From 1900 through 1999, the average American's lifespan has increased by about 30 years. Most of the increase in longevity stems from substantially better public health practices.
Fluoride's contribution to improved public health cannot be underestimated. The Centers for Disease Control and Protection declared fluoridation of community water to be one of the top ten greatest public health achievements in the 20th Century.
According to the American Dental Association, the benefits of water fluoridation include:
Reduces tooth decay
Prevents loss of teeth
Reduces dental infection, pain and suffering
What is fluoride?
Fluoride is a trace mineral found in plants, animals and soils, and is necessary to help build stronger bones and make teeth more resistant to decay.
Fluoride is found in all water sources throughout the world, including rivers and the oceans. The Colorado River, our source of drinking water, contains an insufficient amount of fluoride to prevent tooth decay.
What is fluoridation?
Community water fluoridation is the precise adjustment of existing naturally occurring fluoride levels in drinking water to an optimal fluoride level recommended by the U.S. Public Health Service for the prevention of dental decay.
Community water fluoridation is the single most effective health measure to prevent tooth decay. Fortifying community water with fluoride is comparable to adding iodine to salt, vitamin D to milk, and vitamin C to orange juice.
How does fluoride reduce tooth decay and benefit all age groups?
Tooth decay is a disease in which bacteria found in the mouth attack the outer portion of the tooth (the enamel) and weaken them. Unchecked, the bacteria can penetrate the internal structure of the tooth and surrounding gum area, leading to pain and loss of teeth.
The saliva of people who drink fluoridated water contains trace amounts of fluoride and provides continual protection to their teeth and reduces acidic bacteria.
Fluoride protects against cavities and decay, and the erosion of adult teeth when gums start to recede. Adults experiencing gum line recession are at risk for root decay because the root surface becomes exposed to decay-causing bacteria in the mouth. Studies demonstrate that fluoride is incorporated into the structure of the root surface, making it more resistant to decay.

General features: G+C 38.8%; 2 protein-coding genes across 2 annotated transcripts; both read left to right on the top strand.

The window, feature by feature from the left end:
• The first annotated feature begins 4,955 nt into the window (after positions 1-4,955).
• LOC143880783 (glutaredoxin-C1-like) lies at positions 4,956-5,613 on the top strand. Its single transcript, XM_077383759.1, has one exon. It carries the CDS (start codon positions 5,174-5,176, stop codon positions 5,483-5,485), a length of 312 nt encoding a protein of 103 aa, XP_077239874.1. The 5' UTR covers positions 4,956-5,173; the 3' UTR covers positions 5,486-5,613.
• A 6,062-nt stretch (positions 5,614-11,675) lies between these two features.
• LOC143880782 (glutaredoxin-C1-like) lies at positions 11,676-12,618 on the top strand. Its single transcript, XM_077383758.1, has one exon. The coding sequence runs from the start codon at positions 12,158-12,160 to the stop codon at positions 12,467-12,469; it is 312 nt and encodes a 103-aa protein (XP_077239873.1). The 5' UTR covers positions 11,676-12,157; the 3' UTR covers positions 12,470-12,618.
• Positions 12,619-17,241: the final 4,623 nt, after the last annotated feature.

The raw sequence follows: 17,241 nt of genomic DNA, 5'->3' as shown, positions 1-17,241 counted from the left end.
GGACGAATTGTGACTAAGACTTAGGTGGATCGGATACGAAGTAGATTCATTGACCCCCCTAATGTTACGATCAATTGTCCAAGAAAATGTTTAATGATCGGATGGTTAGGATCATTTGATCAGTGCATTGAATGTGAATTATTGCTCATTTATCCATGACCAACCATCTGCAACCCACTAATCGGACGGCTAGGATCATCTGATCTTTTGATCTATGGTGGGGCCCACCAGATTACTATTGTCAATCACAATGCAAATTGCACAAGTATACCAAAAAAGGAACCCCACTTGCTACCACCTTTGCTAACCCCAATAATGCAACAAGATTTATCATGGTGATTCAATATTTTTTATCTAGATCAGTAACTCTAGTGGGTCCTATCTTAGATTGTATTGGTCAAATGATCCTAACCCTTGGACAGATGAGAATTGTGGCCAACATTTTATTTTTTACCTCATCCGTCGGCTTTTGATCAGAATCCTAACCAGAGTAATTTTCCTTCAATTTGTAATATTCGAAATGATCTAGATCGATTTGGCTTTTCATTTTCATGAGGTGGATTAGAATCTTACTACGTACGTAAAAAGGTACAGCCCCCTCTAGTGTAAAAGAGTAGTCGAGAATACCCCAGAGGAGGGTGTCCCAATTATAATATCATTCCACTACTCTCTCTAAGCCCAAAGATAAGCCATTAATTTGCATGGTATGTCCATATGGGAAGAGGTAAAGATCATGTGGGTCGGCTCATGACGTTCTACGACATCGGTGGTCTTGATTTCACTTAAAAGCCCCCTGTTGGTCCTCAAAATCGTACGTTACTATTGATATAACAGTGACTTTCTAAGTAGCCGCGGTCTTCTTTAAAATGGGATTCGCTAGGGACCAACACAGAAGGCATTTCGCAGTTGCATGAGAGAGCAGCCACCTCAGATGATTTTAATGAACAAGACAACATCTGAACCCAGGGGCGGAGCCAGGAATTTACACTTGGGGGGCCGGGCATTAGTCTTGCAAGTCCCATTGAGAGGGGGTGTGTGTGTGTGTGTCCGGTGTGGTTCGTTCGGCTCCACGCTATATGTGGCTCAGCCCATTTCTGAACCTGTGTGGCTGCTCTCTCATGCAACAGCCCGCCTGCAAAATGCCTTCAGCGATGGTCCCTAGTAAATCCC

Fluoride protects teeth in two ways:
Topical use of fluoride includes fluoride toothpaste, fluoride rinses, and professionally applied fluoride foams, gels, and varnishes. Used in this manner, fluoride is actually absorbed into the surface of the teeth, making the enamel stronger and more resistant to decay.
Even in teeth that are beginning to decay, fluoride use strengthens enamel and stops further decay in people of all ages.
Systemic use of fluoride means to ingest fluoride into the body, either through fluoride supplements or by drinking fluoridated water. In young developing teeth systemic fluoride becomes incorporated into the overall tooth development and provides long-lasting protection against tooth decay. Mature teeth also benefit from systemic use of fluoride.
Why was fluoride added to drinking water?
The Colorado River, like other bodies of water throughout the world, contains naturally occurring amounts of fluoride. The natural amount found in the water supplied to Clark County is lower than protective levels. By increasing the amount in our drinking water slightly, to .08 parts per million, health experts expect to see a long-term drop in the levels of tooth decay in Southern Nevada.
Studies have shown that people living in cities with fluoridated water supplies demonstrate a significant decrease in tooth decal. Keeping teeth healthy and strong over an entire lifetime will result in fewer cavities and lower dental bills, and is an important part of maintaining overall good health. Adding fluoride to the water is viewed as an economical and effective way to strengthen the teeth and prevent decay in all age groups.
Is fluoride safe for senior citizens?
Drinking fluoridated water is safe for senior citizens. To maintain good dental health, senior citizens need to drink fluoridated water as well as use fluoridated toothpaste and rinses.
Just as daily doses of calcium help make bones strong and durable, so does a daily intake of both "systemic" and "topical" doses of fluoride. Teeth and bones do not store fluoride permanently, but need regular doses to stay strong and healthy.
Will fluoridation cause health problems?
More than 50 years of scientific evidence shows that fluoridation of the community water supply is both safe and effective in improving oral health.
In August 1992, the National Research Council released a report prepared for the Environmental Protection Agency (EPA) confirming that adding fluoride to water does not contribute to cancer, kidney failure, bone disease or Alzheimer’s disease.
For more information about fluoride talk to your dentist and visit the websites provided on our Related Websites webpage.